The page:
Make us your home page

High-end retailers scramble in search of profit

After seeing same-store sales plunge 28 percent in December, Neiman Marcus laid off 375 employees last week.

Associated Press

After seeing same-store sales plunge 28 percent in December, Neiman Marcus laid off 375 employees last week.

Forced to cut prices up to 70 percent to move holiday goods, what can upper-end department stores do for an encore?

A recession with no end in sight is providing some answers: cut staff, close more marginal stores, stock far less merchandise unworthy of full price and ditch weak labels.

Yes, holiday report cards are in. The department stores that flourished in an eight-year spending binge got some of the worst grades. In December, same-store sales dropped 28 percent at Neiman Marcus, 20 percent at Saks Fifth Avenue, 13 percent at Sears, 11 percent at Nordstrom, 8 percent at JCPenney, 5 percent at Dillard's and 4 percent at Macy's from year ago.

Last week Neiman laid off 375, mostly at its headquarters. Saks wiped out 1,100 jobs. Just before Christmas, Dillard's cut 8 percent of its salaried workers and said 21 stores will close, twice the usual yearly weeding. Macy's stock slid when the chain said it would close 11 of 859 stores, mainly because analysts had hoped dozens more would be closed. Some of the job cutbacks will be less evident at those stores that are big drawing cards to Tampa Bay area malls. But trimmed inventory and fewer deals won't be.

It's all because Wall Street has zeroed in on department store performance again. Nobody's suggesting the death of this powerful form of retailing that's been in a slow decline for 50 years. But the collapse of stock prices and a credit crunch put debt-ridden chains under the gun to improve profitability as demand weakens.

Lenders are forcing tighter credit card terms on their customers. Plus banks are yanking their credit line leashes on stores' ability to overload inventory.

Meanwhile, department stores are MIA from two new lists of the most powerful retailing brands. Not one U.S. department store operator made Deloitte Touche Tomatsu's Top 50 list of global retailer Q ratings, an assessment based on financial performance, scale and investor views of brand strength. A similar rating released last week by Interbrand Design Forum put only two department stores (Nordstrom, 13th, and JCPenney, 24th) in the top 50 U.S. retail brands.

"It's sameness: too many mall stores carrying the same stuff," said Lee Carpenter, president of Interbrand. "Department stores are seen lacking anything different and there's nothing special about most speciality chains."

Plus rampant discounting cost them any pricing credibility.

Stores are addressing shortcomings. Macy's is adding variety with toy departments and is putting restaurants in some stores.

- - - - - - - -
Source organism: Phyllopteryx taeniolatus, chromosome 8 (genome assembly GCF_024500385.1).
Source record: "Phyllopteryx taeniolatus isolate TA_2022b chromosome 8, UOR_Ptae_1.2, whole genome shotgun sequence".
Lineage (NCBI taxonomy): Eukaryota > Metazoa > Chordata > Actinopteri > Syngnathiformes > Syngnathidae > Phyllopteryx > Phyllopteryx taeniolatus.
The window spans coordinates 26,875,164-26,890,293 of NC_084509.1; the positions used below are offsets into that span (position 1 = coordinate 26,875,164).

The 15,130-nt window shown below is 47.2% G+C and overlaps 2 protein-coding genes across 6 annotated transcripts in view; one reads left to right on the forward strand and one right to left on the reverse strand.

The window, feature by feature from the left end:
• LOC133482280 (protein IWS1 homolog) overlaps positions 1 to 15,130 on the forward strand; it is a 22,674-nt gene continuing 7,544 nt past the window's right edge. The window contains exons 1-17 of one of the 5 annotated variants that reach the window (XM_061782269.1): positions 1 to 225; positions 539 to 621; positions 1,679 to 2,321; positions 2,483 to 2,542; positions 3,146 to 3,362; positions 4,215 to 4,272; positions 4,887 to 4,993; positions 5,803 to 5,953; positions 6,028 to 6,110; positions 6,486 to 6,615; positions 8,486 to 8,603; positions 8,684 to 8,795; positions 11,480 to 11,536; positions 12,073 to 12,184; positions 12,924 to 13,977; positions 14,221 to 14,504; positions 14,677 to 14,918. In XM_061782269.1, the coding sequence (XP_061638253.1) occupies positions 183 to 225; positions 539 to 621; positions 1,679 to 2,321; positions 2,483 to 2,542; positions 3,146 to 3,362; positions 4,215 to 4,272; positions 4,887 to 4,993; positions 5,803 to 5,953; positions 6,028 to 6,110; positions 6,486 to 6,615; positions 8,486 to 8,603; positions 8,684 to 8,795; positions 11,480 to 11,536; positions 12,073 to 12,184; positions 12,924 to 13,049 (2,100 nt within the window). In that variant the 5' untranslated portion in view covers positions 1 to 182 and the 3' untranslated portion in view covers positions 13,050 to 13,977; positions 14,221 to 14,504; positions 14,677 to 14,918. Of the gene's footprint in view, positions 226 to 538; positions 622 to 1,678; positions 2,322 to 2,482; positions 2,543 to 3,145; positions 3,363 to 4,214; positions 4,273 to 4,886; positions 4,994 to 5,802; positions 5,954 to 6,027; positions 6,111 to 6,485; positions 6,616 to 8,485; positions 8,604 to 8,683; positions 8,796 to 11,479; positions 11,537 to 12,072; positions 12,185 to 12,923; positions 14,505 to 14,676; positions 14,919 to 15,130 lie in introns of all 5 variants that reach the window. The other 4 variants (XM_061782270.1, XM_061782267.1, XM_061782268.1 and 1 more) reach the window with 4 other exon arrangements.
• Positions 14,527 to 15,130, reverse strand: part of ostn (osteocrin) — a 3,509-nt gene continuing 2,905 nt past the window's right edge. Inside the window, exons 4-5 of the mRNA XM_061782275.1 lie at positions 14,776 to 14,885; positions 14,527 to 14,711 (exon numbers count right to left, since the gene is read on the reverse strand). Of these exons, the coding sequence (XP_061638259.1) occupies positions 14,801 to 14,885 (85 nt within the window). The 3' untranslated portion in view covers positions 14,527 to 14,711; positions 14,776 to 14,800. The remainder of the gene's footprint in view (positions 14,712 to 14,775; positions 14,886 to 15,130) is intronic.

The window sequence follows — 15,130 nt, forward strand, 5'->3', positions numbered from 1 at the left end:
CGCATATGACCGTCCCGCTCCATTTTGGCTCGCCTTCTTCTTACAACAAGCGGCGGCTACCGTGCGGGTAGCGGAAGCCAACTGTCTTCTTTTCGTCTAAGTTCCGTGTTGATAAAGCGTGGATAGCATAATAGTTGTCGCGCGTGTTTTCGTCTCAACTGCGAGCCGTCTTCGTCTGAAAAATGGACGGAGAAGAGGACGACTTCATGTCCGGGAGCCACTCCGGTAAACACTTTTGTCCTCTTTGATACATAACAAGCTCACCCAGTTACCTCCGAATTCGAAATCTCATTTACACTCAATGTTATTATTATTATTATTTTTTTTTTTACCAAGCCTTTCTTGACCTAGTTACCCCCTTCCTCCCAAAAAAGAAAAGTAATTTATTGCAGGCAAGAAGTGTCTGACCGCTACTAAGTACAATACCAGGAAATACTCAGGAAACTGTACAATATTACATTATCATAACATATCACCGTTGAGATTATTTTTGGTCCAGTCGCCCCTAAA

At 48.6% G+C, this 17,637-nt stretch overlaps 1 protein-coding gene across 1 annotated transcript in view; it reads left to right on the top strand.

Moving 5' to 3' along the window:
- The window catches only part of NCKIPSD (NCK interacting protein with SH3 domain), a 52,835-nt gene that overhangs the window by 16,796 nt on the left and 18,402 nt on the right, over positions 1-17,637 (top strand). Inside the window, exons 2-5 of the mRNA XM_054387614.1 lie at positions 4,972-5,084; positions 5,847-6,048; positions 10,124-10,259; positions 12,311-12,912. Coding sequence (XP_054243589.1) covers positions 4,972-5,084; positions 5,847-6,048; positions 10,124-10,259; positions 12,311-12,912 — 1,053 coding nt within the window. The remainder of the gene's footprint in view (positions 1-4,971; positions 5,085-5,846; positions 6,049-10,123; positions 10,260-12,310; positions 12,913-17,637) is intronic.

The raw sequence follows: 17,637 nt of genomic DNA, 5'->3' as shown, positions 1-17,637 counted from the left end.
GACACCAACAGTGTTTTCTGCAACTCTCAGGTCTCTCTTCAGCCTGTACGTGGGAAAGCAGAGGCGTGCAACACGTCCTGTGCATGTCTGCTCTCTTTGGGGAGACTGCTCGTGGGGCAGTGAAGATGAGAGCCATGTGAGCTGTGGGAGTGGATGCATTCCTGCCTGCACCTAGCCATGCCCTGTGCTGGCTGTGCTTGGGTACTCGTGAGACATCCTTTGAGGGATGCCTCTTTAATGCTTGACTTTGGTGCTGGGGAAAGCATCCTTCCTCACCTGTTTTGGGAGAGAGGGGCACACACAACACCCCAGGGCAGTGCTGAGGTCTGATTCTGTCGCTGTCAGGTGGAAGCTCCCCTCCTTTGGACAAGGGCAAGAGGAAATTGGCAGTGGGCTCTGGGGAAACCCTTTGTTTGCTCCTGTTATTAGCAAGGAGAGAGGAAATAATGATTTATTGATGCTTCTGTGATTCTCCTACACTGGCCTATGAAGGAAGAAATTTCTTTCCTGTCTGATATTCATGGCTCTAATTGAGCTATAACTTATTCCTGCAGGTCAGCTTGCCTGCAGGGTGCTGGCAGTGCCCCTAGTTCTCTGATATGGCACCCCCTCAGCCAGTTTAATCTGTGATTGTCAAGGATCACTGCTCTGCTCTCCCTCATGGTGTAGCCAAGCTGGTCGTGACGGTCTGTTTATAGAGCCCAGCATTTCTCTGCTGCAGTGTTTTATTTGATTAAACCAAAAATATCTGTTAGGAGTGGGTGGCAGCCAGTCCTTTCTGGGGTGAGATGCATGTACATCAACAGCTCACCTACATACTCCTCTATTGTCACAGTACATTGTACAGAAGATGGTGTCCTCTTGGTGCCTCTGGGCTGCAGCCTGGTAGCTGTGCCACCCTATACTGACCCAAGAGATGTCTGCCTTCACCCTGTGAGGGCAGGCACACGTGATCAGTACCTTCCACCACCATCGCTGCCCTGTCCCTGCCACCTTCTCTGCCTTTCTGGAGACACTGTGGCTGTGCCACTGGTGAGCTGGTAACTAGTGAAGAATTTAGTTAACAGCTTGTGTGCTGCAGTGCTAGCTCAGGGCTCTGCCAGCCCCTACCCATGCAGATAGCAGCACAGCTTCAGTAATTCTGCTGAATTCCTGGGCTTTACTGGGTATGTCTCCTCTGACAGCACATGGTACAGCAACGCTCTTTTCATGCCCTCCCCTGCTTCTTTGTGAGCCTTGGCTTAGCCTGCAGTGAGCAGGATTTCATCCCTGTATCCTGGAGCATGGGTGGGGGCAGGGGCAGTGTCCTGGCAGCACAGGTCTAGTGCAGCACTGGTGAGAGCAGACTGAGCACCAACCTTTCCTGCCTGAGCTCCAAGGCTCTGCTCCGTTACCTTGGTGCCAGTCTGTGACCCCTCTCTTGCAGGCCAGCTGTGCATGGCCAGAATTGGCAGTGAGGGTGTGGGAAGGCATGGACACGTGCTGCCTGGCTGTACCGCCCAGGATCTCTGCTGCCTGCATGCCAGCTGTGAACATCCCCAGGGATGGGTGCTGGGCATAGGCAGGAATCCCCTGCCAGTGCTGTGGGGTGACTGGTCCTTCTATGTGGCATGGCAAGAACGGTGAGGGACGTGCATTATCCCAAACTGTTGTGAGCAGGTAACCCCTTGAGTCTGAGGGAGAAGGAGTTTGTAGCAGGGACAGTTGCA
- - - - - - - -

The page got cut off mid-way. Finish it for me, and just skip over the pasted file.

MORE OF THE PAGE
Neiman hopes to ease the most loyal customers (the average customer drops $10,000 a year there) into a buying mood. One tactic: designer appearances for select groups of 20.

"Our customers have the money, but many are afraid to buy anything ostentatious with so many others hurting," said Burt Tansky, Neiman's chief executive. "But retailers must get away from this deep discounting. It is the road to hell."

Mark Albright can be reached at or (727) 893-8252.

High-end retailers scramble in search of profit 01/19/09 [Last modified: Monday, January 19, 2009 10:55pm]
Photo reprints | Article reprints

© 2017 Tampa Bay Times


Join the discussion: Click to view comments, add yours

  1. Pinellas construction licensing board needs to be fixed. But how?

    Local Government

    LARGO –– Everyone agrees that the Pinellas County Construction Licensing Board needs to be reformed. But no one agrees on how to do it.

    Rodney Fischer, former executive director of the Pinellas County Construction Licensing Board Rodney, at a February meeting. His management of the agency was criticized by an inspector general's report. [SCOTT KEELER   |   Times]

  2. New owners take over downtown St. Petersburg's Hofbräuhaus


    ST. PETERSBURG — The downtown German beer-hall Hofbräuhaus St. Petersburg has been bought by a partnership led by former Checkers Drive-In Restaurants president Keith Sirois.

    The Hofbrauhaus, St. Petersburg, located in the former historic Tramor Cafeteria, St. Petersburg, is under new ownership.

  3. Boho Hunter will target fashions in Hyde Park


    Boho Hunter, a boutique based in Miami's Wynwood District, will expand into Tampa with its very first franchise.

    Palma Canaria bags will be among the featured items at Boho Hunter when it opens in October. Photo courtesy of Boho Hunter.
  4. Gallery now bringing useful art to Hyde Park customers


    HYDE PARK — In 1998, Mike and Sue Shapiro opened a gallery in St. Petersburg along Central Ave., with a majority of the space dedicated to Sue's clay studio.

     As Sue Shapiro continued to work on her pottery in St. Petersburg, her retail space grew and her studio shrunk. Now Shapiro's is bringing wares like these to Hyde Park Village. Photo courtesy of Shapiro's.
  5. Appointments at Raymond James Bank and Saint Leo University highlight this week's Tampa Bay business Movers & Shakers



    Raymond James Bank has hired Grace Jackson to serve as executive vice president and chief operating officer. Jackson will oversee all of Raymond James Bank's operational business elements, risk management and strategic planning functions. Kackson joins Raymond James Bank after senior …

    Raymond James Bank has hired Grace Jackson to serve as executive vice president and chief operating officer. [Company handout]